To resolve the problem, I need to modify the PACR section of the image64.ini file (in the Img folder of the deployment) to look like:

    Personal Accelerator - What is it & Why a Separate Update?-pacr-settings.png


    Out of curiosity - were you able to figure all of this out on your own based on what Autodesk published in their update announcements? Or did this understanding come form separate, follow-up conversations with Autodesk?

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    Junior Member kraftwerk's Avatar
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    Beautiful. I ran into this problem five minutes ago with an existing workstation. Uninstalling the PACR and then deleting the Registry Keys per this link, Autodesk Forum, solved the trick.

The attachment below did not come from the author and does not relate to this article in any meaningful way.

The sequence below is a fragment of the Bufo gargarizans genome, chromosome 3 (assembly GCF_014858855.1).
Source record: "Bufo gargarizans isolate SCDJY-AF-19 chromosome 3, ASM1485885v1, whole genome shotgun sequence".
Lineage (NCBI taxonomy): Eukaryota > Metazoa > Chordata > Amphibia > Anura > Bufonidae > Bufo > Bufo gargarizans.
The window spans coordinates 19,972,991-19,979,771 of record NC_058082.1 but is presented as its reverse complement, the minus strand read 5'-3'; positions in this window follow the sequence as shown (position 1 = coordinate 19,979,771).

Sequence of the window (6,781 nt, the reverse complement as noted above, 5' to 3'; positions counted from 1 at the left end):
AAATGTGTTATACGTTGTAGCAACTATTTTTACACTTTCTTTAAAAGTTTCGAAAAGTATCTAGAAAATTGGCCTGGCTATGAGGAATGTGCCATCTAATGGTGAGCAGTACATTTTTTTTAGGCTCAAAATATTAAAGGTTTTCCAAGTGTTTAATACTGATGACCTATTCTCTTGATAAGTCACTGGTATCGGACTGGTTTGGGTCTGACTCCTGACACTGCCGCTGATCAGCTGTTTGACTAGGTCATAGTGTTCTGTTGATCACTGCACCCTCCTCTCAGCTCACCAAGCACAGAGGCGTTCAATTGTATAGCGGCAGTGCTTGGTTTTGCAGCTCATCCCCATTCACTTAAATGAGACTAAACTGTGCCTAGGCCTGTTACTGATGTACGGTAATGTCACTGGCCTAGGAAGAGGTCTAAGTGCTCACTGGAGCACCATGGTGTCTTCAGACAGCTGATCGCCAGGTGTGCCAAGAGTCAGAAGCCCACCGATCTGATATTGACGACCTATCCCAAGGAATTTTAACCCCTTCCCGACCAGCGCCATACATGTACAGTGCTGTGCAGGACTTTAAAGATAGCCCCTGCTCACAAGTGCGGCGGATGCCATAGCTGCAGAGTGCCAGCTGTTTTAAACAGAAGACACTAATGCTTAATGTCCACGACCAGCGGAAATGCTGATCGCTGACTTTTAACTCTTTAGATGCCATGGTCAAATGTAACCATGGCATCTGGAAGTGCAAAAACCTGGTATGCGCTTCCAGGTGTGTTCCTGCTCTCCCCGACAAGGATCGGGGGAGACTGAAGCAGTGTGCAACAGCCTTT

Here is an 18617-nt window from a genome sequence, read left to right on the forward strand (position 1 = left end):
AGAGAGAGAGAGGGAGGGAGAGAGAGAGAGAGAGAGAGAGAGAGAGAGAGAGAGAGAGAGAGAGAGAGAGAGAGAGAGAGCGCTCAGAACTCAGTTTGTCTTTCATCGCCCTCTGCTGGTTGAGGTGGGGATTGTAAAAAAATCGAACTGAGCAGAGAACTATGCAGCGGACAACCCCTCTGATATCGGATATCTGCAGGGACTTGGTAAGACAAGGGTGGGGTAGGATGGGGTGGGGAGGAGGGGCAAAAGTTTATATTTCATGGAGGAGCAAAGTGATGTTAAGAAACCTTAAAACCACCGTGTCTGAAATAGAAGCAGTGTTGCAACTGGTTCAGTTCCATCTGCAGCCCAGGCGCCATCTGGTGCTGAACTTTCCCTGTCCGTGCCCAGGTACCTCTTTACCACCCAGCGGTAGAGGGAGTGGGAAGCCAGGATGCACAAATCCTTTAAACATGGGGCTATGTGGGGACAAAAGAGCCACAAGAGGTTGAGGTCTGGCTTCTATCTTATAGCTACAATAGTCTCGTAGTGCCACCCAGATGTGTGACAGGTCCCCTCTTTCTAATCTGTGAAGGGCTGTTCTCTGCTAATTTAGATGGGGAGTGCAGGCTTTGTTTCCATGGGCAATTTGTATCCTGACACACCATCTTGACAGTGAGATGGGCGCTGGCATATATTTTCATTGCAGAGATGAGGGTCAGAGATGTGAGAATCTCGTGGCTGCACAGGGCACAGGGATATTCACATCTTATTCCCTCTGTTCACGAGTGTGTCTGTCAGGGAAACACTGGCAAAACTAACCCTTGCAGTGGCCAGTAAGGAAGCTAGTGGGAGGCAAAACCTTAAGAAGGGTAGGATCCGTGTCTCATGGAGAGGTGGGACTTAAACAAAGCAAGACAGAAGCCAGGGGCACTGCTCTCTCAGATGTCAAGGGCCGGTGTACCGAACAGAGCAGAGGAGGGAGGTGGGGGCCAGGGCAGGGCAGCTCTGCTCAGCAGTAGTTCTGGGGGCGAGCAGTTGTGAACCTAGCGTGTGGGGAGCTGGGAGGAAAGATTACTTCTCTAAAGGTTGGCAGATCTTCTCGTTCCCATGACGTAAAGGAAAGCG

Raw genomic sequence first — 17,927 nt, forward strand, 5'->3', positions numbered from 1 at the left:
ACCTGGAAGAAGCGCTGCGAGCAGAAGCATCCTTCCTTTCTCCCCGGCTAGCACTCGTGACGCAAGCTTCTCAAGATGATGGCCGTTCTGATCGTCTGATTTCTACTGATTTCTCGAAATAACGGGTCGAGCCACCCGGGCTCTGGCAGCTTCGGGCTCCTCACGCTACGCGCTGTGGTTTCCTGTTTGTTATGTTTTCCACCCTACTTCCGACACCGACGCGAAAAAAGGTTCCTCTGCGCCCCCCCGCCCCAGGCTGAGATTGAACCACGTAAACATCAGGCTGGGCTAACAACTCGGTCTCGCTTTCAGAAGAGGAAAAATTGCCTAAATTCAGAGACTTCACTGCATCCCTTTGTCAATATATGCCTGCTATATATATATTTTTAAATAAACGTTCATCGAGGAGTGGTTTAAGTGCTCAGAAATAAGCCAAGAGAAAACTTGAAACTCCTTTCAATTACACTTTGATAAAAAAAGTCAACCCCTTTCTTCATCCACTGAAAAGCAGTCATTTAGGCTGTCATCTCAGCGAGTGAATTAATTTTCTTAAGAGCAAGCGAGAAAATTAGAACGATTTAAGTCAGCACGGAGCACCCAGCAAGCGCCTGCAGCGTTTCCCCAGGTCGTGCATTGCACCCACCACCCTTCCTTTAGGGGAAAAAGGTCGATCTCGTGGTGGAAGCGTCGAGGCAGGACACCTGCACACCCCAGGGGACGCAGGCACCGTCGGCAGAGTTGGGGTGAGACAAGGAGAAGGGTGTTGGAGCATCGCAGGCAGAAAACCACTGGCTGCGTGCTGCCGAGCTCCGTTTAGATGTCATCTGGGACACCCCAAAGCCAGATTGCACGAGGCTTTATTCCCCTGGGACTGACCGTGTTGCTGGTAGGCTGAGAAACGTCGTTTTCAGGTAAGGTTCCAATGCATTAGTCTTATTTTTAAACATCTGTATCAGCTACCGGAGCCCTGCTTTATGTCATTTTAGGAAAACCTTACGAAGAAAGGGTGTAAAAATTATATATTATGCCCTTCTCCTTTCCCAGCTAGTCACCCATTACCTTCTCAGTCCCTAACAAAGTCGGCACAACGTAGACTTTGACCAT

As I'm looking to deploy to some machines soon, this is very timely.

  5.    #5
    Forum Co-Founder Twiceroadsfool's Avatar
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    Quote Originally Posted by nharburger View Post
    THANK YOU!!! THANK YOU!!! THANK YOU!!!!
    This whole thing seems to make so much more sense now.


    So... If i understand correctly - the problematic scenario that requires manually modifying an ini file would be like this:
    Employee 24601 has Revit 2017 & 2018 installed. Both have been updated to their latest builds (2017.2.5 & 2018.3.3, respectively). Employee 24601 asks for Revit 2019 to be installed on his machine. I try to run my 2019 deployment, and it fails because the base 2019 deployment attempts to install the out of the box version of Revit, prior to updating it to the latest update (2019.2.1)